After Cinema: Projection Mapping Digital Culture in the Video-Esséance
Craig J. Saper
Citation: Saper, Craig J. and Lynn Tomlinson. “After Cinema: Projection Mapping Digital Culture in the Video-Esséance.” Hyperrhiz: New Media Cultures, no. 12, 2015. doi:10.20415/hyp/012.mm03
Abstract: This video-esséance began as a performance-video at the "Mapping Culture" conference in Coimbra, Portugal in the spring of 2014. There are neither spoilers, nor anchoring explanations for our video-essay, or what we are calling our video-esséance (essay-meets-séance). Our work is informed by a tradition of scholarship in which the inextricably linked design-and-argument produces media-as-essay.
Although in this article on "After Cinema," there are neither spoilers, nor anchoring explanations for our video-essay, or what we are calling our video-esséance (essay-meets-séance), one might read this more traditional-looking essay afterword. Since this essay might also serve, for some, as an Afterword for the entire special issue on Mapping Culture, we thought it best to let it appear as a framing device not as a footnote to only our video.
Unintentionally reminiscent of video art projections, like Tony Ousler's MMPI (Self-Portrait in Yellow) in which a video image of a narrating head is projected onto a puppet, and explicitly alluding to the mining of proto-cinematic projections in performance mapping video art projects, animator-artist-scholar Lynn Tomlinson collaborated with me on this project(ion). Tomlinson (2013) describes examples of this historical dimension of live performance mixed with animation, visual effects, and projections in her article, "The dance of the live and the animated":
Since the dawn of cinema, animation and performance have been intertwined. Some of the first films ever made captured a whirling, color-filled, metamorphosing shape; part butterfly, part sea creature; more abstraction than human form . . . Before animation was called animation, before it became an industrialized process, entertainers and artists played with media and technology to create an illusion of life and movement. In the early decades of this new century, artists are again using light, color, costume and movement to create work that blurs boundaries between the animated and the live, through a combination of accessible new digital technologies and projection, mixed with low-tech hand-made elements.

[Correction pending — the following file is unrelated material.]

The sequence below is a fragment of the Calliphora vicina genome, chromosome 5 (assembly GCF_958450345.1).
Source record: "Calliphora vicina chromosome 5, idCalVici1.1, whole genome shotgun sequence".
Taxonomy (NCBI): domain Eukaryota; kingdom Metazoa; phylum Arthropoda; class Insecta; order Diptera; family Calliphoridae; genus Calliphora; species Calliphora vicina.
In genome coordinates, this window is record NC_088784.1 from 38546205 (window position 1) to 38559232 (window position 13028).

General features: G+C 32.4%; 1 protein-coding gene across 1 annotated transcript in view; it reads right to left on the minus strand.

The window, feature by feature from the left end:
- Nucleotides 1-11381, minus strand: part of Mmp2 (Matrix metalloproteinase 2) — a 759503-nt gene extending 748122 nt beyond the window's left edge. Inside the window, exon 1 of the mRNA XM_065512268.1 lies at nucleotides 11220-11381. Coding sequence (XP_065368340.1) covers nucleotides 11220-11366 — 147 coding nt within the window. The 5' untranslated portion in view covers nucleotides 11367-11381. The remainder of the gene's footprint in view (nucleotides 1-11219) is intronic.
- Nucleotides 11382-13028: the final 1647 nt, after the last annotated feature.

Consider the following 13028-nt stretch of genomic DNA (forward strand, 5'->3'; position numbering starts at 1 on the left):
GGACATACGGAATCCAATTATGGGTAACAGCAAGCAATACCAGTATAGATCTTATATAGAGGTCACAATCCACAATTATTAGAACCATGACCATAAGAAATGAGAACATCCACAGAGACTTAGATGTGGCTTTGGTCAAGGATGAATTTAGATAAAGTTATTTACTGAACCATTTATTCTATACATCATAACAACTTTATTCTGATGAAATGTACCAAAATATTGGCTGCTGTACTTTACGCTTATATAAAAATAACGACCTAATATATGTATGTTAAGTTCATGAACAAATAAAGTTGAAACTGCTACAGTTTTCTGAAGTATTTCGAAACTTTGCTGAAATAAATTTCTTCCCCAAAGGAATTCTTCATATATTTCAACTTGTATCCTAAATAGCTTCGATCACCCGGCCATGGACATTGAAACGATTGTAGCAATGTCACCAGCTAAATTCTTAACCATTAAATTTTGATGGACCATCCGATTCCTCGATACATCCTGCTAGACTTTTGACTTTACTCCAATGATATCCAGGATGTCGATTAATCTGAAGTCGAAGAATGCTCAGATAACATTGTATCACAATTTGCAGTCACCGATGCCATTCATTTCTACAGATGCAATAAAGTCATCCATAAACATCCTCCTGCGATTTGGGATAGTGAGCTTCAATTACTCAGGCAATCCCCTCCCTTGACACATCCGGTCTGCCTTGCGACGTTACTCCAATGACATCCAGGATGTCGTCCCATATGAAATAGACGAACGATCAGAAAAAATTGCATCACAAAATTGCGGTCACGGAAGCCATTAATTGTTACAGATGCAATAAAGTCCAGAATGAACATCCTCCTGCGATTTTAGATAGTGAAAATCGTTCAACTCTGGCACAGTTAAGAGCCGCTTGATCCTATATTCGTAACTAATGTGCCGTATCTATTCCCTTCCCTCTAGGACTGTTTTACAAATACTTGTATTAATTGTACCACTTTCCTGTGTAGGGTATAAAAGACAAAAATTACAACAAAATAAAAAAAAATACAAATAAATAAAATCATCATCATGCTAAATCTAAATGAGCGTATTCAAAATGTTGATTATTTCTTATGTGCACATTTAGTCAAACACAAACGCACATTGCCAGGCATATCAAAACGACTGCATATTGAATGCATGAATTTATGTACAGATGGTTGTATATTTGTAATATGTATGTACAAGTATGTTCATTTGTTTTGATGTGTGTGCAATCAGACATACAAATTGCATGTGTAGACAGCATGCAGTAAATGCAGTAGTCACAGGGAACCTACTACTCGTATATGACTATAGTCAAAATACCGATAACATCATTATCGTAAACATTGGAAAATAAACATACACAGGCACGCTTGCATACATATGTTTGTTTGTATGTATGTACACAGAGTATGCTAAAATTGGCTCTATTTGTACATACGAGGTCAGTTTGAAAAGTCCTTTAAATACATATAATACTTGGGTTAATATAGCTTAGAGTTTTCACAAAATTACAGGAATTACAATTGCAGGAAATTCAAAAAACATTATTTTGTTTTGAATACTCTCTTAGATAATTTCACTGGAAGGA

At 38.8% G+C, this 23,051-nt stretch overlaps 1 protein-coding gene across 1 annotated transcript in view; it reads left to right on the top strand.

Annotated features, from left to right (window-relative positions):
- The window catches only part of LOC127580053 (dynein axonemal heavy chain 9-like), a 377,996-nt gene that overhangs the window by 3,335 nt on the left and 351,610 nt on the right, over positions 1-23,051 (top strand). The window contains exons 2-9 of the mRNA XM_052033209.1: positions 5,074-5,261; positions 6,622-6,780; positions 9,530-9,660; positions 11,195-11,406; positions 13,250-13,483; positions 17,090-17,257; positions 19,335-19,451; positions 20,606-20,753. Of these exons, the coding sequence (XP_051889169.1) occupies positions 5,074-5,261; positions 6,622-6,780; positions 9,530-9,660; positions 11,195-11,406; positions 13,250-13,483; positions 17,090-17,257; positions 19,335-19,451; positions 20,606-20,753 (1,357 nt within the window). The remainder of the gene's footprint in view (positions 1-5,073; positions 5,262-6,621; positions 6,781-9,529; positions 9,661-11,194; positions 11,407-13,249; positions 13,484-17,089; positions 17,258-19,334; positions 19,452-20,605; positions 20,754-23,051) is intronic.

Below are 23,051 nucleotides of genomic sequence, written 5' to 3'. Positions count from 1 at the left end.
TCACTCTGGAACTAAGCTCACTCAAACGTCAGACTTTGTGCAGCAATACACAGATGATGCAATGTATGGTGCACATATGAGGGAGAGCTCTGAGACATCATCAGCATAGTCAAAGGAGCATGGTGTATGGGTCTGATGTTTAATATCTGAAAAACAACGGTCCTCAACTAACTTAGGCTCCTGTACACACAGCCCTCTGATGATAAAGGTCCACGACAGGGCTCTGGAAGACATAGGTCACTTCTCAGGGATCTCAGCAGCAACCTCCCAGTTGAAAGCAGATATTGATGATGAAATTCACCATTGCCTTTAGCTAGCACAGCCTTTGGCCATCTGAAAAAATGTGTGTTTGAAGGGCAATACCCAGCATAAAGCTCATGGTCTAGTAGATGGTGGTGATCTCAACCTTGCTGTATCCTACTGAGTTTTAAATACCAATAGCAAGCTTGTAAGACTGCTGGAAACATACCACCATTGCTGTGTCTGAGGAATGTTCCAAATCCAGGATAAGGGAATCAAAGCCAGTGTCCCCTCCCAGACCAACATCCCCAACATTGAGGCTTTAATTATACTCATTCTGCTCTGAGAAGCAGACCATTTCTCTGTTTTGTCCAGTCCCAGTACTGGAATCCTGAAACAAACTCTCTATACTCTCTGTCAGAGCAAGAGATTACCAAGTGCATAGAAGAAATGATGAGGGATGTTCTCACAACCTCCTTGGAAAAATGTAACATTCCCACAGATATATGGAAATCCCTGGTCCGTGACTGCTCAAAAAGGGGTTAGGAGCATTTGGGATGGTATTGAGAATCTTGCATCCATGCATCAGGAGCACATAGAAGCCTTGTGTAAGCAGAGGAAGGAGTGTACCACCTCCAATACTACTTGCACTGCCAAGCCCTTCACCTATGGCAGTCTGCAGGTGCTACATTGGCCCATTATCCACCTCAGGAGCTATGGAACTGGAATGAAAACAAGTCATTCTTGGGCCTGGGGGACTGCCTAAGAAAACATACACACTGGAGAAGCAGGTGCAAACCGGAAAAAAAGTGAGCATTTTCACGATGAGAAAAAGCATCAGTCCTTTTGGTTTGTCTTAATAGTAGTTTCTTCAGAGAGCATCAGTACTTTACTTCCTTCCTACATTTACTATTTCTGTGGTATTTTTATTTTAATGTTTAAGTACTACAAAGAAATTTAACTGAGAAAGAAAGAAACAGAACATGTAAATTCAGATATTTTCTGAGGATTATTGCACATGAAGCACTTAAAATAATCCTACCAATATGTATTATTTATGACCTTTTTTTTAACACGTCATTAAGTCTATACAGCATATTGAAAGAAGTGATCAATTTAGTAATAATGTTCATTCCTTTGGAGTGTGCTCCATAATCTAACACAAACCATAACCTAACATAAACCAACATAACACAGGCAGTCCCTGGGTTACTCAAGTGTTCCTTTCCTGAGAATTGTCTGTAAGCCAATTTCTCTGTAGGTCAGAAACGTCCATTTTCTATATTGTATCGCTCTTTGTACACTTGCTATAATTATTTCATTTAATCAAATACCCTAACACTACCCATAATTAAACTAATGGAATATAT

Our work is informed by a tradition of scholarship in which the inextricably linked design-and-argument produces media-as-essay. While creating the material for our initial performance, on which this work is based, I was co-editing and writing the introduction for Electracy: Gregory L. Ulmer's Textshop Experiments (2015). So I was thinking about avant-garde art approaches to scholarly issues in the electronic milieu. As a result, this video-essay more closely resembles proto-cinematic performances, and the video art that mined those performances, rather than the standardized essays common in academic scholarship.
With this initial context and motivation, this video-esséance began as a performance-video at the "Mapping Culture" conference in Coimbra, Portugal in the spring of 2014. We wanted the video-performance to embody, not merely ornament, our argument and meanings; while referencing and alluding to proto-cinematic performances. Projections in séance-performances particularly intrigued us because of the "magical" and post-human discourses surrounding "new" media. In those early séance-performances, smoke would fill a theater and a magic lantern would project a human image or floating head. The image wavered and moved with the heavy smoky clouds, and men were known to have drawn their swords to defeat the ghosts.
In Coimbra, we had the conference organizers hold any late arrivers outside the door after we began our performance to keep the room as dark as possible. Lynn Tomlinson acted as the medium – conjuring me (who was apparently missing) – and waving her hands in the air as she recited an incantation that mixed puncepts on medium, ghosting interruptions to the image, and projection (in all of its meanings) with nonsense rhymes; she did this with a faux-spooky séance voice, dressed like a fortune-teller as she performed her conjuring act. We then projected my talking head on a large balloon as if I was a spirit in a crystal ball. I also spoke on the video projection with a haunted ghost-like voice. On a screen behind the floating talking head, we projected a set of images of vertical videos of our feet as we walked as tourists down the cobblestone alleys of Coimbra. Lynn continued to wave her hands as if to keep the transmission alive.